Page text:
Artist Clare Strand challenges readers to cut and fold this season’s sharpest looks
Grab your scissors: conceptual artist Clare Strand’s perspective-bending graphics encourage Wallpaper* readers to get creative with this season’s key fashion
Imagine a vast sheet of paper on which straight Lines, Triangles, Squares, Pentagons, Hexagons, and other figures, instead of remaining fixed in their places, move freely about, on or in the surface,’ posits A Square, the narrator of Edwin Abbott Abbott’s Flatland: A Romance of Many Dimensions. Published in 1884, the Victorian satirical novella proposed a segregated society of geometric figures, spanning multiple dimensions. It is this perspective-bending approach that Brighton-based artist Clare Strand has brought to the September 2020 issue of Wallpaper*.
Strand devised a special series of graphic interventions based on Abbott’s novella for this fashion story – photographed by George Harvey and styled by Wallpaper* fashion director Jason Hughes – and also designed the newsstand cover for this issue. She was drawn to the idea of the viewer (our readers) interacting with and even creating their own artworks. ‘The project is an effort to go beyond the traditional fashion page and take it to a new, third dimension,’ she says.
Much like the protagonist of Flatland, we’re being challenged by Strand to seek a new perspective, creating 3D objects from the 2D templates presented to us. ‘I find the geometry nets awkward yet extremely aesthetic, almost like a hieroglyphic writing system,’ Strand says. ‘The colours of the lines are a key: the black lines are for cutting, the red are for folding.’ (The red lines are also a subtle nod to Strand’s current show at The Photographers’ Gallery in London, where she is exhibiting images inscribed with a red number code, alongside work by her fellow nominees for the 2020 Deutsche Börse Photography Foundation Prize.)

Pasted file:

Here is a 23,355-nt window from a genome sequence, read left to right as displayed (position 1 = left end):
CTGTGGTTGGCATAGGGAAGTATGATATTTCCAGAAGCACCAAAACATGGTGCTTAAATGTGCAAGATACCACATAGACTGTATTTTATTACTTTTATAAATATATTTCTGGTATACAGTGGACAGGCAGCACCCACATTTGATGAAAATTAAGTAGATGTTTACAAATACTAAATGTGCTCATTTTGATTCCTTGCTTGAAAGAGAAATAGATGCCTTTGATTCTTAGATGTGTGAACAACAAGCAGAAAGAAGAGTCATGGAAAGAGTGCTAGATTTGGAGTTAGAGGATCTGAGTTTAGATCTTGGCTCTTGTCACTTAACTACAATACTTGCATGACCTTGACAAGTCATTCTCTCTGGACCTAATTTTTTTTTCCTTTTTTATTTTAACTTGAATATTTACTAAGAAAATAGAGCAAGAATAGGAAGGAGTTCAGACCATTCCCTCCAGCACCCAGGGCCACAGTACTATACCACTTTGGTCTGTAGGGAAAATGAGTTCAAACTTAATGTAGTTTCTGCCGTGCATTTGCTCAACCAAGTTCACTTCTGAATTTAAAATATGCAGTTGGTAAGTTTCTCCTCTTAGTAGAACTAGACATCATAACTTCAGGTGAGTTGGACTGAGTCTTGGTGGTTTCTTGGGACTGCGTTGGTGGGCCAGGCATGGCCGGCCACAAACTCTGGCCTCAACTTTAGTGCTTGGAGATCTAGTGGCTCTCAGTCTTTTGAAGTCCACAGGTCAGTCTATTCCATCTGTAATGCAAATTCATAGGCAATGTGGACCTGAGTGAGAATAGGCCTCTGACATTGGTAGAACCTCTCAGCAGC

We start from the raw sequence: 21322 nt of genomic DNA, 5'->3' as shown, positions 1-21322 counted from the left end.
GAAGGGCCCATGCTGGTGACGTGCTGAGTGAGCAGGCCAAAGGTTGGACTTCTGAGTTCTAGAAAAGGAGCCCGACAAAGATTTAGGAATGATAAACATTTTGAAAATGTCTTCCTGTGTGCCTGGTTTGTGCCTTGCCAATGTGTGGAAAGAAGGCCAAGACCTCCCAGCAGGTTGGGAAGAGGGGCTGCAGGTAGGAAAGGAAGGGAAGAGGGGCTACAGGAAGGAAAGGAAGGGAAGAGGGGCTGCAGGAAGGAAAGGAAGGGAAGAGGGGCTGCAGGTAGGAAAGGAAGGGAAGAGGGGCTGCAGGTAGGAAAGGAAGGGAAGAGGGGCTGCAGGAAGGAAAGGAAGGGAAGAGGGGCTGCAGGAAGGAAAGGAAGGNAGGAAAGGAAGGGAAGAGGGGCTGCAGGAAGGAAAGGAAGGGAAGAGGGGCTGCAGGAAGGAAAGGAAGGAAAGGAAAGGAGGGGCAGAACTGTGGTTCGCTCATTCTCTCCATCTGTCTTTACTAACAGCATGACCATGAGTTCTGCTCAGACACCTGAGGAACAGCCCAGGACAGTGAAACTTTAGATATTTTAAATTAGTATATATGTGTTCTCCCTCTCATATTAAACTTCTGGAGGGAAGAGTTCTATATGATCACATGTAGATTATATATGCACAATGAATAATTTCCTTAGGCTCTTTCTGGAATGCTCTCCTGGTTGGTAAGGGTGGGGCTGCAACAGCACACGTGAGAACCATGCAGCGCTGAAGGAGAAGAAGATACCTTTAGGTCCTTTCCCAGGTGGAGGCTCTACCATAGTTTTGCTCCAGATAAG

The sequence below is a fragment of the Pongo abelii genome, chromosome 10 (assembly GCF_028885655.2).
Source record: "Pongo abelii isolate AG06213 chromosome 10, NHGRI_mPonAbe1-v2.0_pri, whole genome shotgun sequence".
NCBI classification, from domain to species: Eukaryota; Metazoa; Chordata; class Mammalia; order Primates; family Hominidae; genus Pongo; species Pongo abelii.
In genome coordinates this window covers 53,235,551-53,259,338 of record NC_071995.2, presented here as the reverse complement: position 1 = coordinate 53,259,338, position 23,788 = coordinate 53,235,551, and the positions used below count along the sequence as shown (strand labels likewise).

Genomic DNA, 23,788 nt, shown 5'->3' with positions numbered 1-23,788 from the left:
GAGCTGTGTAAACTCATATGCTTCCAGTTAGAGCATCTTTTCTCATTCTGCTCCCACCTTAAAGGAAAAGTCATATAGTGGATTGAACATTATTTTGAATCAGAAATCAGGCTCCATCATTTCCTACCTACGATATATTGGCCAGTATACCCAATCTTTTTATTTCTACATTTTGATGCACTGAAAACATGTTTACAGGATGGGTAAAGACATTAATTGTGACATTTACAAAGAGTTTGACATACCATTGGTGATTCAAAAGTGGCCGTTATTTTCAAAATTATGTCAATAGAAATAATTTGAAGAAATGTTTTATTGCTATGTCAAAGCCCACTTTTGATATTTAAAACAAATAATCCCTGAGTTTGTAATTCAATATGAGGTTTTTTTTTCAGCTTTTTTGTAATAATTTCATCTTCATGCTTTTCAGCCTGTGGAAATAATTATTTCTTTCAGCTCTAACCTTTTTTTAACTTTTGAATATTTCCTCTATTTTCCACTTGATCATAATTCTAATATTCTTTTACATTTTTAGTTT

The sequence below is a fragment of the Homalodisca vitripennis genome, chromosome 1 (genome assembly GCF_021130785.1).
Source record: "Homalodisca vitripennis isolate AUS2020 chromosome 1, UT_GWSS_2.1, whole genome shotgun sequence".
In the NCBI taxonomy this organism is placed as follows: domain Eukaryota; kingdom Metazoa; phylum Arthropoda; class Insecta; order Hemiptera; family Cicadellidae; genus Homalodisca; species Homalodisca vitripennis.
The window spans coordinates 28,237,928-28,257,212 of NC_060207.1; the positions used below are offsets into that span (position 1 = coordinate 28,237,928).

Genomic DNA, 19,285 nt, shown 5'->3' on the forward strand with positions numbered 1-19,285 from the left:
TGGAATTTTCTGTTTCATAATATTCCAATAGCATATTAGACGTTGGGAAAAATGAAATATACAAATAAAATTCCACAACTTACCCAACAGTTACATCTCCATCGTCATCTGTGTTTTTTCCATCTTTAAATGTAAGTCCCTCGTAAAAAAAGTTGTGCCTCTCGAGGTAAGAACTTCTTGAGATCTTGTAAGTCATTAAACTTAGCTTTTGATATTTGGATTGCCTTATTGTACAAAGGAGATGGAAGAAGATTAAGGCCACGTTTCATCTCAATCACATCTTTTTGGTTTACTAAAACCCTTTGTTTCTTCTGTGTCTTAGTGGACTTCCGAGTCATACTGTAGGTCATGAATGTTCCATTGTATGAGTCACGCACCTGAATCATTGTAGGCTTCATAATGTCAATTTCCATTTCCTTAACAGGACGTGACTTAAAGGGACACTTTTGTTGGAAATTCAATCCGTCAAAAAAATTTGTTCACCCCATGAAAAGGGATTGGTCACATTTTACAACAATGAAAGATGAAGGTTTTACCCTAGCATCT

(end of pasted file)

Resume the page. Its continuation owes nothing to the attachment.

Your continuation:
Harvey’s black-and-white images provided the ideal foil for Strand’s investigation; the artist herself often works in monochrome, stating that ‘it helps boil the world down to its essentials’. ‘Though I work with photography and have made photographs, I am not a conventional photographer,’ she notes, describing herself as ‘an ideas-driven artist with photography at the core’.
While Strand has made a fine art of the complex themes of geometry and dimensional travel (citing Dalí and Duchamp along the way), inspiration sometimes hits closer to home. When creating her initial Spaceland/Flatland body of work in 2012, Strand recalls her eldest daughter – then aged seven – was studying geometry in school and would bring home geometry nets from class, creating shapes with paper. ‘It often happens that what I am doing in my own world connects with what my daughters are doing in theirs – and vice versa,’ says the artist, who used the geometry nets in some of her own works. ‘Perhaps we should have supplied a Pritt glue stick with each copy [of the magazine]!’ she quips. §